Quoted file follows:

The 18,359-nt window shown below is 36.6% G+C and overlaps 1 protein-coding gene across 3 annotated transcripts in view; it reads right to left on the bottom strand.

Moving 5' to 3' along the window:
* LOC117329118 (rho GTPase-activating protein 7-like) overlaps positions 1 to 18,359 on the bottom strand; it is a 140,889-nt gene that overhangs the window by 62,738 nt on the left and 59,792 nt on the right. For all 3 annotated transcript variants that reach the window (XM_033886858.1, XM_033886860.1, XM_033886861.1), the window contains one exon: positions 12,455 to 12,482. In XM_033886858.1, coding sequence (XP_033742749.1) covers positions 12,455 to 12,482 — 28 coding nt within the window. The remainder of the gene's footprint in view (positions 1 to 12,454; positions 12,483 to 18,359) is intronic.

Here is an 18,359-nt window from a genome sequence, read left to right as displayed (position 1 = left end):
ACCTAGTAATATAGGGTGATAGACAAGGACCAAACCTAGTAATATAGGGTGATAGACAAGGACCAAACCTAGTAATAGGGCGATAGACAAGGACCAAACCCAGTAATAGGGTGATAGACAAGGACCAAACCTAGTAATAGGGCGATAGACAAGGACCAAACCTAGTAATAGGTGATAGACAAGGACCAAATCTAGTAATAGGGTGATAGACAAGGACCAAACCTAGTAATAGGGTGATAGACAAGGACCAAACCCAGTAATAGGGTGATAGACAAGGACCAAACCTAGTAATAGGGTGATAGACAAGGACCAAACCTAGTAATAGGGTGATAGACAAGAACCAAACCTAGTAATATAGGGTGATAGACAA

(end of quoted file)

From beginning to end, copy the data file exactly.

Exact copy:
The 18,359-nt window shown below is 36.6% G+C and overlaps 1 protein-coding gene across 3 annotated transcripts in view; it reads right to left on the bottom strand.

Moving 5' to 3' along the window:
* LOC117329118 (rho GTPase-activating protein 7-like) overlaps positions 1 to 18,359 on the bottom strand; it is a 140,889-nt gene that overhangs the window by 62,738 nt on the left and 59,792 nt on the right. For all 3 annotated transcript variants that reach the window (XM_033886858.1, XM_033886860.1, XM_033886861.1), the window contains one exon: positions 12,455 to 12,482. In XM_033886858.1, coding sequence (XP_033742749.1) covers positions 12,455 to 12,482 — 28 coding nt within the window. The remainder of the gene's footprint in view (positions 1 to 12,454; positions 12,483 to 18,359) is intronic.

Here is an 18,359-nt window from a genome sequence, read left to right as displayed (position 1 = left end):
ACCTAGTAATATAGGGTGATAGACAAGGACCAAACCTAGTAATATAGGGTGATAGACAAGGACCAAACCTAGTAATAGGGCGATAGACAAGGACCAAACCCAGTAATAGGGTGATAGACAAGGACCAAACCTAGTAATAGGGCGATAGACAAGGACCAAACCTAGTAATAGGTGATAGACAAGGACCAAATCTAGTAATAGGGTGATAGACAAGGACCAAACCTAGTAATAGGGTGATAGACAAGGACCAAACCCAGTAATAGGGTGATAGACAAGGACCAAACCTAGTAATAGGGTGATAGACAAGGACCAAACCTAGTAATAGGGTGATAGACAAGAACCAAACCTAGTAATATAGGGTGATAGACAA